U.S. Sens. John Hoeven, R-N.D., Bob Corker, R-Tenn., led party members in writing President Obama to express frustration with the approval process for Keystone XL. They say it's been six years since Canadian energy company TransCanada asked for federal approval and consent is a matter of national security.
"The pipeline will allow U.S. access to 800,000 barrels of Canadian oil daily from a stable and dependable economic partner, which helps us to diversify our supply and offset our dependence on the Middle East and other more volatile oil producing countries," they said in a letter published Tuesday.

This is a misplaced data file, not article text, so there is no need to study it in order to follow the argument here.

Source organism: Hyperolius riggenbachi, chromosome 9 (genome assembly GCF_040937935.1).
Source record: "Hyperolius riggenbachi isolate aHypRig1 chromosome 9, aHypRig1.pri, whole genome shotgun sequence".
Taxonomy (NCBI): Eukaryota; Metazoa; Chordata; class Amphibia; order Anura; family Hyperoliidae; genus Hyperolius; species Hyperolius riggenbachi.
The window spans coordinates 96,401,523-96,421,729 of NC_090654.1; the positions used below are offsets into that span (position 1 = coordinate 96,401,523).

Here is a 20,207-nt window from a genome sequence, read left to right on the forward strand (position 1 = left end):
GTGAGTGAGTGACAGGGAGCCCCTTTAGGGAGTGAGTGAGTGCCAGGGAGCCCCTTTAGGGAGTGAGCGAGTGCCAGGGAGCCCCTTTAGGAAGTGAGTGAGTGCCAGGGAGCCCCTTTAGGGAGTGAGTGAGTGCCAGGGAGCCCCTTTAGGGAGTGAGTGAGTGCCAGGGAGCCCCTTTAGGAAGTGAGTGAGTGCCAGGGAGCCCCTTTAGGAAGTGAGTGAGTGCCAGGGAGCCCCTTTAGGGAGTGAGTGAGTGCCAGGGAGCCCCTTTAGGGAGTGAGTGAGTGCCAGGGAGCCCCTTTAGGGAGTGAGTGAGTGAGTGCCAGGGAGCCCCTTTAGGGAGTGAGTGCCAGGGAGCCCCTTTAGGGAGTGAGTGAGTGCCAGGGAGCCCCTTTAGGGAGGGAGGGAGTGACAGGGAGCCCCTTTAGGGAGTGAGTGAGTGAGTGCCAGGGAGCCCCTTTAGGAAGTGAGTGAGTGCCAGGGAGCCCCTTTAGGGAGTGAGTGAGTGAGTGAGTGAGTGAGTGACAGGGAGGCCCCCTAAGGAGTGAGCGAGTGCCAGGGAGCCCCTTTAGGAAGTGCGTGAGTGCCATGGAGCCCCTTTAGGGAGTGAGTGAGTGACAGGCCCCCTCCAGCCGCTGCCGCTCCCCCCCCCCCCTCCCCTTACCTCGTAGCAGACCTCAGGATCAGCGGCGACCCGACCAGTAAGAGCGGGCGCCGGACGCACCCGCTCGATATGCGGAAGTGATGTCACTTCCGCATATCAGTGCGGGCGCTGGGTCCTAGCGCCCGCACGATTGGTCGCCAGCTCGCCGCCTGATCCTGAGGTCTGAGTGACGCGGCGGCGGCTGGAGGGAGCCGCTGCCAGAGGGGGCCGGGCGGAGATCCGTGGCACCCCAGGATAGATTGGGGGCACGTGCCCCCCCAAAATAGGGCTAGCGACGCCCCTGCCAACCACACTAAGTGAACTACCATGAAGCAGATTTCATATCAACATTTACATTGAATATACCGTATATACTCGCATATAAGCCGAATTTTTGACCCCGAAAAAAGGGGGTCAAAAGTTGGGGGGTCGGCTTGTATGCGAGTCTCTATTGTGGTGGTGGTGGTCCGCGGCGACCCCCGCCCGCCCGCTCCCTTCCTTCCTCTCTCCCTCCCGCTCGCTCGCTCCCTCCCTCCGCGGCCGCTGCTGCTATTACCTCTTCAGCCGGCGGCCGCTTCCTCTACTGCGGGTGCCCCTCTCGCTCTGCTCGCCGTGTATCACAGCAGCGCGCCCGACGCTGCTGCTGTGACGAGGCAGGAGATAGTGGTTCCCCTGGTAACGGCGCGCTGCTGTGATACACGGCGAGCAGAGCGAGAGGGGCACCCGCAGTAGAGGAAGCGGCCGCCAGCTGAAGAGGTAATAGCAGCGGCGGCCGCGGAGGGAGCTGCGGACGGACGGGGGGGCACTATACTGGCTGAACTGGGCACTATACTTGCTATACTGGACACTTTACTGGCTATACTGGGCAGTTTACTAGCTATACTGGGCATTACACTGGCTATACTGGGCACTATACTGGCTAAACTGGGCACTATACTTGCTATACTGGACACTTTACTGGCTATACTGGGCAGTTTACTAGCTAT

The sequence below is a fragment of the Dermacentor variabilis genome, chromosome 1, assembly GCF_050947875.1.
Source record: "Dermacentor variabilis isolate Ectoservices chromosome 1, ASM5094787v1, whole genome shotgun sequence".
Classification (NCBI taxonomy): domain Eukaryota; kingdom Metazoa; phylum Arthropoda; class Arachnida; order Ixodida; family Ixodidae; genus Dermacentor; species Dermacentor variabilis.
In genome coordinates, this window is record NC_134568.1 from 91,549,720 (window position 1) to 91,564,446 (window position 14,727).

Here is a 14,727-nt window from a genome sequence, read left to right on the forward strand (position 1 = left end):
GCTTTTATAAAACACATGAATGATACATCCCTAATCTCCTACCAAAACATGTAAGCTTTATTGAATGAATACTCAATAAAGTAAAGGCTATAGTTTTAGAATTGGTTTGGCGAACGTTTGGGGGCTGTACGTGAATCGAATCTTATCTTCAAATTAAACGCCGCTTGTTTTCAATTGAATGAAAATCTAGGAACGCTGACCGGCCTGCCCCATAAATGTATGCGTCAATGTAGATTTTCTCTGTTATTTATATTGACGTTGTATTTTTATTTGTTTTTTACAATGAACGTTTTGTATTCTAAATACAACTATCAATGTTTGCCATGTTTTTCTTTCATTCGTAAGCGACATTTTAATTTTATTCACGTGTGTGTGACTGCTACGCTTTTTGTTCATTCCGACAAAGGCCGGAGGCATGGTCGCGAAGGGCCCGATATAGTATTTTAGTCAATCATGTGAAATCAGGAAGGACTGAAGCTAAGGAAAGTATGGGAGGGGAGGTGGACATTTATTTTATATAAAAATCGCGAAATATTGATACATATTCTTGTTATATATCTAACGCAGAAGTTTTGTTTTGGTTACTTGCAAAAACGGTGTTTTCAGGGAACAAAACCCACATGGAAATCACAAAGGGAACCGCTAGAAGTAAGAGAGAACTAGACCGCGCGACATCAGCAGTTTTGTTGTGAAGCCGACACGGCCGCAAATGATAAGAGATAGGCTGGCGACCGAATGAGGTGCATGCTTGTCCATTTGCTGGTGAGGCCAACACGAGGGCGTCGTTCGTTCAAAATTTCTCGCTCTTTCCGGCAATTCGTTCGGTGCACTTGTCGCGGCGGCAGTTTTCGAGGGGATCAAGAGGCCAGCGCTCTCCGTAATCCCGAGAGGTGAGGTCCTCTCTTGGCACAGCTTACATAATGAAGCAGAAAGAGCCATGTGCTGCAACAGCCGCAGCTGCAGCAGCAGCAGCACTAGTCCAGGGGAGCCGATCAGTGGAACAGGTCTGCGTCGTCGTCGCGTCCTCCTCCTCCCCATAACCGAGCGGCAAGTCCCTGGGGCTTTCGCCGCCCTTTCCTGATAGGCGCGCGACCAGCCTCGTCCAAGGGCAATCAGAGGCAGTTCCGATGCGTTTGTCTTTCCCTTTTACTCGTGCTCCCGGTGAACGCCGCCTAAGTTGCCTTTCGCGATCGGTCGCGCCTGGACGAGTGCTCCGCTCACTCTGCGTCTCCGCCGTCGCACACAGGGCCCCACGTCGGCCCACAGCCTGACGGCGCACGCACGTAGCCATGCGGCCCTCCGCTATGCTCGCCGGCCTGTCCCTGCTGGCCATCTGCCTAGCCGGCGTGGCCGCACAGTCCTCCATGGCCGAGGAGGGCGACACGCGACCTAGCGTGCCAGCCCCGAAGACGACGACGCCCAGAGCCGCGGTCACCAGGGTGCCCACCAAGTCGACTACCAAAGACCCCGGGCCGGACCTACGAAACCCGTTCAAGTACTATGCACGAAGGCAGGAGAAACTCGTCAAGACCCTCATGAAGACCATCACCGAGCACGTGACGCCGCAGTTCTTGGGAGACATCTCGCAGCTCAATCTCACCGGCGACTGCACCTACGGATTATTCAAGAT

A report published last week by the Center for a New American Security, a Washington think tank, said, in general, the glut of North American crude oil won't insulate regional markets "from instability in the global energy market."
A January report from the U.S. State Department, which said its report is not a decision document, said there would be few environmental dangers from the pipeline. Obama said he'd weigh the project against its environmental footprint.
Keystone XL needs a federal permit because it would cross the U.S. border with Canada. The Gulf Coast project, viewed as the U.S. leg of the pipeline, went into service last month.